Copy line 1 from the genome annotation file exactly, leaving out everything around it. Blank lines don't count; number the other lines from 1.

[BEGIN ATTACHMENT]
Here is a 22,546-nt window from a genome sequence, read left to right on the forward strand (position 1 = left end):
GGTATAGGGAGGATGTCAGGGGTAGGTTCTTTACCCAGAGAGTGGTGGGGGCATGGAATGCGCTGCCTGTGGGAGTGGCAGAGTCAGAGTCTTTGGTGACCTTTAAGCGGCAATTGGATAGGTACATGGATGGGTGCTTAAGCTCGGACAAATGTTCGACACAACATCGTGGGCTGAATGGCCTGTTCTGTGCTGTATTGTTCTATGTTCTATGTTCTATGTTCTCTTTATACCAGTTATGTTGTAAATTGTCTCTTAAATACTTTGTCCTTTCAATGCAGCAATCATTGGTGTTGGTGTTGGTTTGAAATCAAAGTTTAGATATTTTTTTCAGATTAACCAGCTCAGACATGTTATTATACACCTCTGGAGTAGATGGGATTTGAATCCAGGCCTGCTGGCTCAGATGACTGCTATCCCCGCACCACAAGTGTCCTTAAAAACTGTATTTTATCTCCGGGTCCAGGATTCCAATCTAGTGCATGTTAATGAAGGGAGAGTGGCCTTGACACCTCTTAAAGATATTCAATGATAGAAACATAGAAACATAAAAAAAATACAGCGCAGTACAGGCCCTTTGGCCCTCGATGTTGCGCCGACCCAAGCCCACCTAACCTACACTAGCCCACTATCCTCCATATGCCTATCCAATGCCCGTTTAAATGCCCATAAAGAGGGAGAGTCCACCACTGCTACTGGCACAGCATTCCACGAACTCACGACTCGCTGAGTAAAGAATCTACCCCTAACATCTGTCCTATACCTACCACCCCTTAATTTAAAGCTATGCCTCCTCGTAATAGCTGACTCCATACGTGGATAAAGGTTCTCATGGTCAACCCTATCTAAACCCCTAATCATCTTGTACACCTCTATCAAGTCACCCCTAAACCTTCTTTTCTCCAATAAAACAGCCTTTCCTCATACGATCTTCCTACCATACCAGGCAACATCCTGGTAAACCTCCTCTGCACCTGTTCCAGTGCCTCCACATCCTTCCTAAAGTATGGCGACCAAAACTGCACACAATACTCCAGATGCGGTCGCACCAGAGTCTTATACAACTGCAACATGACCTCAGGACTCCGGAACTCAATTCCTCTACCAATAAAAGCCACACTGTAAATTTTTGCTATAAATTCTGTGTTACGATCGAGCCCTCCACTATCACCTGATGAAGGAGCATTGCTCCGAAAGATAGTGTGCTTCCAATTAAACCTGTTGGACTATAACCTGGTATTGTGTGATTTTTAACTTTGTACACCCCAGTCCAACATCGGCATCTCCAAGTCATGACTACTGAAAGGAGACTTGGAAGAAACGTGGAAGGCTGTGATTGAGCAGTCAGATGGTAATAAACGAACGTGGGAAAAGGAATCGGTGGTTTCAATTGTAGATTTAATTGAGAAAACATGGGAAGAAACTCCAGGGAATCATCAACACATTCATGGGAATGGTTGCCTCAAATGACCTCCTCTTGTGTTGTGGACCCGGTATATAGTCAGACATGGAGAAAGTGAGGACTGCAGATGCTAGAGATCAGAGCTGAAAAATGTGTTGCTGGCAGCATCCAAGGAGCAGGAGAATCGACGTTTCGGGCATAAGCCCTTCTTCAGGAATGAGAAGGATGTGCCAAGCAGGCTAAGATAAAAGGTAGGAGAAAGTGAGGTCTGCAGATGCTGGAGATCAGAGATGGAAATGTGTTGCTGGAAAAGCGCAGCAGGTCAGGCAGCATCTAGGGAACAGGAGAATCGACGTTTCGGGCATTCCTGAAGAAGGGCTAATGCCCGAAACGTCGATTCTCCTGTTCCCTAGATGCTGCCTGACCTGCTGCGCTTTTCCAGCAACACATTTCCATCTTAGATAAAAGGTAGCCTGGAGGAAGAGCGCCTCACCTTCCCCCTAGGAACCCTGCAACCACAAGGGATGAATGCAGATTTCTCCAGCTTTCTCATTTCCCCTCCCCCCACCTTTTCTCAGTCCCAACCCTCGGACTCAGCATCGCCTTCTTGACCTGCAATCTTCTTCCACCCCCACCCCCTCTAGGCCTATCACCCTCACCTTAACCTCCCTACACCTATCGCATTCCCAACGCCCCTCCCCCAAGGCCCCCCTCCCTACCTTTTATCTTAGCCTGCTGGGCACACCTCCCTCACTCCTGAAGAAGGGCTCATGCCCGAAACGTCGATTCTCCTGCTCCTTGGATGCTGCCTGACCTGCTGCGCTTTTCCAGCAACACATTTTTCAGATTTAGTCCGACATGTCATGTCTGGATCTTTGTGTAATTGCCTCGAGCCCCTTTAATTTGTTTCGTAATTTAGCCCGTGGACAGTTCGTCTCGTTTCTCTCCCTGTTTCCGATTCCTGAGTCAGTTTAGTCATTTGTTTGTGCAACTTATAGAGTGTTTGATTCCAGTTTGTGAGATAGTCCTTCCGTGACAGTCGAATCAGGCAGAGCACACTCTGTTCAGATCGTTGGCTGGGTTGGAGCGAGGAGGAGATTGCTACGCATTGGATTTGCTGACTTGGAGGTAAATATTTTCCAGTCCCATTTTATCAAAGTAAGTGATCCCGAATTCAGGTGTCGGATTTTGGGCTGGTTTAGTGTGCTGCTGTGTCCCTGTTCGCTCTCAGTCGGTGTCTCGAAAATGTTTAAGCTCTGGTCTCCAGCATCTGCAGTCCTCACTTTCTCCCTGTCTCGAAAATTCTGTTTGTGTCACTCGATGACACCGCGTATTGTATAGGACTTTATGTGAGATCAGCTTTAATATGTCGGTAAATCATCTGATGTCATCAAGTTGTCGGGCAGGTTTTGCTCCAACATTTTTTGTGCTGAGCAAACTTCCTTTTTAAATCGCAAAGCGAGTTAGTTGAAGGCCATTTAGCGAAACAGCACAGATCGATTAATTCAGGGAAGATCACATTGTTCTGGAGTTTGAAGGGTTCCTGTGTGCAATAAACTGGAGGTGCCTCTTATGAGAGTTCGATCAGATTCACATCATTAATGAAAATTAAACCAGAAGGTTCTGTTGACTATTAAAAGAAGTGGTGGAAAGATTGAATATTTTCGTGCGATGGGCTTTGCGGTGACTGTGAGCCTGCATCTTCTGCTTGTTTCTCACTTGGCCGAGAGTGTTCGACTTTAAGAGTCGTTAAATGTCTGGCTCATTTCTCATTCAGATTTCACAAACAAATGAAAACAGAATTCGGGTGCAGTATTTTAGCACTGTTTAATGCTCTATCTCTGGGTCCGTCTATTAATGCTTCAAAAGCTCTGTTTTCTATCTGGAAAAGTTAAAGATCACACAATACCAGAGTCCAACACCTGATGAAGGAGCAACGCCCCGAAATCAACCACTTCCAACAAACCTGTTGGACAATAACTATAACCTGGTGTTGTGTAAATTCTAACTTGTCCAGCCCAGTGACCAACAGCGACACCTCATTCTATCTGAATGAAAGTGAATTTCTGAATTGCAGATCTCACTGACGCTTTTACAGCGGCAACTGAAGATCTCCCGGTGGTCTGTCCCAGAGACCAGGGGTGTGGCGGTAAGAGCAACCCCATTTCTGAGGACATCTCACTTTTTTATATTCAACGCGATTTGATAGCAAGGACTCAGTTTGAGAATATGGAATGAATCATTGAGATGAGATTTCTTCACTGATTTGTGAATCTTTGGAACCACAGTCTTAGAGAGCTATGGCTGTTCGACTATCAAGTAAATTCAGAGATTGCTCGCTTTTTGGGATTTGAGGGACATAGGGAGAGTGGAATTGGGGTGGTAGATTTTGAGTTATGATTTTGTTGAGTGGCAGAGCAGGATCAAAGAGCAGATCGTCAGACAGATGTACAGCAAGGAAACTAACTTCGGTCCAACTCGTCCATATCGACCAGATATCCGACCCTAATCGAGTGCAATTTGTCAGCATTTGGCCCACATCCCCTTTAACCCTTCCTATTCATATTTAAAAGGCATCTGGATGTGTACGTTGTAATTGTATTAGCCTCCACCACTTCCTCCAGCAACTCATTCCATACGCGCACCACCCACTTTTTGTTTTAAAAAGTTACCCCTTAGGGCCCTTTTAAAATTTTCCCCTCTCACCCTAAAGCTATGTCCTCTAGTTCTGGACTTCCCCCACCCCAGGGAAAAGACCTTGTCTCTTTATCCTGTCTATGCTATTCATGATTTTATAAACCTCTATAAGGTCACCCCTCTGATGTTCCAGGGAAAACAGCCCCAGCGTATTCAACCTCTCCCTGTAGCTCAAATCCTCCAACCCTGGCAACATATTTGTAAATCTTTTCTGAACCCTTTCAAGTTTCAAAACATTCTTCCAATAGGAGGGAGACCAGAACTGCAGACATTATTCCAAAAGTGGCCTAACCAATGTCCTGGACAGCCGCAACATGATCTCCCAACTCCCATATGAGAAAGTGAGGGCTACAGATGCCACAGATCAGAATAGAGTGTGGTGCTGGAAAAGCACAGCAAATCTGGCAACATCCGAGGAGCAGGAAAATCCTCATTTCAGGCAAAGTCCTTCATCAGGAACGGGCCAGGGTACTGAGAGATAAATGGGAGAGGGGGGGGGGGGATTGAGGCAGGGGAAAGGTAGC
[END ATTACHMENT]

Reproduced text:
Here is a 22,546-nt window from a genome sequence, read left to right on the forward strand (position 1 = left end):